Goals of the Interoperable Building Control SystemInteroperable building control systems bring modern technology to bear on the issues of communications and control of physically separate facilities. The improvements expected from such a system include:
- The replacement of several LANs with a single LAN. This should result in fewer buried utilities and fewer incidents of accidental damage. The single LAN can be multiple, redundant fiberoptic conductors in separate conduits encased in a concrete duct bank. This installation can be accomplished for about the same cost as several direct-buried networks and offers significant improvements in reliability and flexibility for future expansion.
- A single operator workstation (OWS) display with a single "look and feel" for the monitoring, control, and programming of all building systems, regardless of manufacturer. This reduces the training required for proficiency on several different systems.
- The ability to access the OWS display and have complete control capabilities from any workstation on the LAN and the ability to extend this access to the Internet through standard Internet servers without purchasing additional site licenses. This allows improved flexibility for the O&M staff in monitoring building operation and diagnosing problems in off-hours.
- Access to building energy consumption patterns for the purpose of energy purchasing. Includes demand limiting by the coordinated shutdown of equipment in different buildings and the verification of demand (or even direct control) by the energy provider.
- The sharing of information between buildings so as to minimize the needs for sensors and other common instrumentation.
- The preservation of a competitive bidding environment for future buildings on the network. This allows controls for future buildings to be provided by any vendor while still maintaining universal access and the same look and feel at the OWS.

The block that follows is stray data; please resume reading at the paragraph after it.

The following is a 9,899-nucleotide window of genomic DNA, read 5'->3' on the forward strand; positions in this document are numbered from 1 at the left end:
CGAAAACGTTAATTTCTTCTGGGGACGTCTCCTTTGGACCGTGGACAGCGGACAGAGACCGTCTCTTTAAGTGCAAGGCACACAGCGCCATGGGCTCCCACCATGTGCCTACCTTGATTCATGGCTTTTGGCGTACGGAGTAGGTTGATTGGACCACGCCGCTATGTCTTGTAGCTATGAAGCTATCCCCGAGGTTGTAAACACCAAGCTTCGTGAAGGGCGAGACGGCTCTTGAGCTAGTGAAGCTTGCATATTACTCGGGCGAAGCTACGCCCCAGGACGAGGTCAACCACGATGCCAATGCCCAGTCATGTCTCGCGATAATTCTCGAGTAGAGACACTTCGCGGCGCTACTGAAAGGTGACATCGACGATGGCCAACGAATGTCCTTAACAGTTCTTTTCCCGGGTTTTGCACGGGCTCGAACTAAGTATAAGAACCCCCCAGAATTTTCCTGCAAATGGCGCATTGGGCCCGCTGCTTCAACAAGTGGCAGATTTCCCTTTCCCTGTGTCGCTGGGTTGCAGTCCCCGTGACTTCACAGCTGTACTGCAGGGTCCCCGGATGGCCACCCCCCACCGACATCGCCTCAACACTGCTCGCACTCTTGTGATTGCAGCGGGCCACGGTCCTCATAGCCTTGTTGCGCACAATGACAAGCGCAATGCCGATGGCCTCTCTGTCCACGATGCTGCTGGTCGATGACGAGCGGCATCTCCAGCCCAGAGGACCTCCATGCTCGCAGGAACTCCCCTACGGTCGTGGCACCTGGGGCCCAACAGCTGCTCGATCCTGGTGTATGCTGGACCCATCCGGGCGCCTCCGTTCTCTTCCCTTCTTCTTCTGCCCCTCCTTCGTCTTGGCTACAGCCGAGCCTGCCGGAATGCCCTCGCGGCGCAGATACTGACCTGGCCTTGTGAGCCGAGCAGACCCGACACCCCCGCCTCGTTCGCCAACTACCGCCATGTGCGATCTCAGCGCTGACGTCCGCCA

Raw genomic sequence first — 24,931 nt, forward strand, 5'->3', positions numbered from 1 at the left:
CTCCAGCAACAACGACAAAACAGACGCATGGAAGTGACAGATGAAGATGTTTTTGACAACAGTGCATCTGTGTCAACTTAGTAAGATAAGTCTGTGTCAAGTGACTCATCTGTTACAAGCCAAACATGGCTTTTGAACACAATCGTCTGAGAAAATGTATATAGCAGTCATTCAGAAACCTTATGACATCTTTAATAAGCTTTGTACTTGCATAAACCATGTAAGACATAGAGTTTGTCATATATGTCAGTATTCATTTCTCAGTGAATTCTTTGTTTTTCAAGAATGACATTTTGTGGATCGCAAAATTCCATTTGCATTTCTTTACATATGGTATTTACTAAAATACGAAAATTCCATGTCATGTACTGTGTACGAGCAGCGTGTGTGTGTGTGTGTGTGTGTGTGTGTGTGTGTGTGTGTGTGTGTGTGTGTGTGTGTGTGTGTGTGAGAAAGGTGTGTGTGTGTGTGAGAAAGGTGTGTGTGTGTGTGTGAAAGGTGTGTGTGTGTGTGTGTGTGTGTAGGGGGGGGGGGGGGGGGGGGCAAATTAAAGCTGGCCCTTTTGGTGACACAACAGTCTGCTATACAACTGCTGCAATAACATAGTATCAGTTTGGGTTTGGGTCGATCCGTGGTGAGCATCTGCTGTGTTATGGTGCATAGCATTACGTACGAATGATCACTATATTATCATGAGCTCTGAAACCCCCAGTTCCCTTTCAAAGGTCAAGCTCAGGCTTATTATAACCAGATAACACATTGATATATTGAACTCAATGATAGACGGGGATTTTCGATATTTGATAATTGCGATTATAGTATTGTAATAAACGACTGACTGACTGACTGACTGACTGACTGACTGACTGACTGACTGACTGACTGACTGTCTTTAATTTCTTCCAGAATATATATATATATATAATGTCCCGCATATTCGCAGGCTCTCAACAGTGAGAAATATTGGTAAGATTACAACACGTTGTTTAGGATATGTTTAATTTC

While the value of these combined advances can be considerable, it will only be realized through the careful planning, design, and installation of the interoperable control system. Consider the information below while laying the foundation for your new control network.
Hidden Points and InteroperabilitySpecifying control point interoperability between building systems is made easier by the clarity and distinctness of building control points. Building control points are generally pressure or temperature sensors, modulating actuators, or dry contacts that can be identified and assembled into a list. When the design team specifies that those points are to be interoperable with a control system of a different manufacturer, that specification is clear.
Unfortunately, specifying interoperability for control points on proprietary equipment is not so clear. The engineer's idea of interoperability may differ from that of the equipment vendor. When that is the case, the customer probably will not get what he/she expects.
Figure 2 is an example of how this might affect the monitoring and control of a packaged chiller. The chiller is specified with controls that are interoperable with a LonTalk system. The chiller is, indeed, equipped with the required computer chip that constitutes the hardware side of LonTalk and therefore will meet all of the usual specifications for interoperability.